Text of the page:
Defined benefit plan sponsors are concerned about contribution and funded status volatility. Some recent pension risk management strategies have focused on liability-driven investing (LDI) and lump-sum distributions. In this article, Milliman consultants Tim Connor, Scott Preppernau, and Zorast Wadia discuss in general terms methods that plan sponsors may implement to de-risk their pensions moving forward.
Here is an excerpt:
We suspect that 2014 will see a continued trend of sponsors looking to de-risk their plans through the various methods mentioned above. In addition, we believe sponsors will investigate the benefits of a hybrid plan design such as the variable annuity plan for the reasons mentioned above.
Another trend likely to continue is the implementation of lump-sum windows or permanently increased lump-sum thresholds. These strategies have found favor with many plan sponsors, particularly in response to recent increases in Pension Benefit Guaranty Corporation (PBGC) premiums. Because PBGC premiums include a per-participant charge, and because that charge has increased substantially in recent years, sponsors will no doubt continue to take a hard look at the idea of offering lump sums if it translates into fewer participants for whom they must pay those premiums. In addition, the rates utilized to pay out lump sums have been fully phased in for a few years now, from the previous basis of 30-year Treasury rates. That old basis resulted in a period of time where lump sums were seen as costly to sponsors. That is no longer the case. On a U.S. GAAP accounting basis, plans are valuing liability at rates that are close to the rates that are now utilized to pay lump sums. In other words, there is no longer much of an accounting gain or loss to a plan that pays out a lump sum. Yet, it does accomplish de-risking by transferring management of the pension to the participant.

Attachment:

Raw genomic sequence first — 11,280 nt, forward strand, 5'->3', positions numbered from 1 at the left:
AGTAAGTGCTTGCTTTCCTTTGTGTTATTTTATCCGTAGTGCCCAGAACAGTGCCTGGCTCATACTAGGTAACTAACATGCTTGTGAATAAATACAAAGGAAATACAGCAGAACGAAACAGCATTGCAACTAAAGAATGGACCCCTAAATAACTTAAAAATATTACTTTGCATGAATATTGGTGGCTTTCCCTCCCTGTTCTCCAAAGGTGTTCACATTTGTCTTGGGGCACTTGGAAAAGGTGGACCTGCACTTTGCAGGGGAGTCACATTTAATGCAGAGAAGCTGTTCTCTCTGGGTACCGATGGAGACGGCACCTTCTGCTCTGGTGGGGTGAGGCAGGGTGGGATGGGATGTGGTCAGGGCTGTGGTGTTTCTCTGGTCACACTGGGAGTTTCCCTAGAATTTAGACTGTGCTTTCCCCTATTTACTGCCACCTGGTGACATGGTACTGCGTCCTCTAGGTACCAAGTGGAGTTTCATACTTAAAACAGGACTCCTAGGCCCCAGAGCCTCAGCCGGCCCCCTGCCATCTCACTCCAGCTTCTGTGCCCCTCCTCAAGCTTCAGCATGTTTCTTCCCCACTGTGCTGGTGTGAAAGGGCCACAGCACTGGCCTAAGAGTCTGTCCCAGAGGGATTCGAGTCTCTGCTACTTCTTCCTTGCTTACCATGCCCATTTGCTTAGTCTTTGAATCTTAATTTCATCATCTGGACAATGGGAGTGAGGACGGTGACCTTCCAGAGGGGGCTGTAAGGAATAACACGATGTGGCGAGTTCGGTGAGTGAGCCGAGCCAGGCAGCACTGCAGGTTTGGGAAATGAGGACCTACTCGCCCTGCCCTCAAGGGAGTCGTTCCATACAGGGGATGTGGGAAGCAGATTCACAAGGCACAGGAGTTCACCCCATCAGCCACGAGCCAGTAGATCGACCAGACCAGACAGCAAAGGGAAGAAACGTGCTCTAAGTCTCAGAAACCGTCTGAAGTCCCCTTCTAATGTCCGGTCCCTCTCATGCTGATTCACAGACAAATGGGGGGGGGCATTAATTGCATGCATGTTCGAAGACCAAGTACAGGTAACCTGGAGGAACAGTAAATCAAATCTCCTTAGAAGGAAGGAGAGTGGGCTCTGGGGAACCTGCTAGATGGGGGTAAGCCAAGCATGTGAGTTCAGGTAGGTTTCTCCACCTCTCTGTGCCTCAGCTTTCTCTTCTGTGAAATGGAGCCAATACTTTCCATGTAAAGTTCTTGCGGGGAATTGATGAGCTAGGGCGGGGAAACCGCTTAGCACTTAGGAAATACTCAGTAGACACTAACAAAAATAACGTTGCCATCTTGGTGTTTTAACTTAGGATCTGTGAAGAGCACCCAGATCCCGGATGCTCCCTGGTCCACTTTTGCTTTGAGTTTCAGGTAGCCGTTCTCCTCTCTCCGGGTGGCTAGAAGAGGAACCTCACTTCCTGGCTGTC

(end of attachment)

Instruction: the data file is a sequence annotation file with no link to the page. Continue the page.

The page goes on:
On the investment side, we also expect sponsors to explore some nontraditional de-risking solutions. Not all sponsors share the belief that leaving the space of equity investments makes sense in the long term. Some feel they can’t afford not to be seeking returns in the market. For them, a tail risk hedging investment strategy can be an attractive de-risking solution. A typical strategy allows for upside through equity investments, while at the same time mitigating downside losses that occur in volatile, declining markets. The concept of hedging tail risk is quite familiar to the insurance industry, which utilizes such strategies to manage its own risk in guaranteeing certain products, such as variable annuities. It makes natural sense for defined benefit plan sponsors to incorporate the approach to de-risk their own pension promises.
Read Grant Camp and Kelly Coffing’s article Making the case for variable annuity pension plans (VAPPs) to learn more about the variable annuity pension plan design. Also, for more Milliman perspective on lump-sum distributions, click here.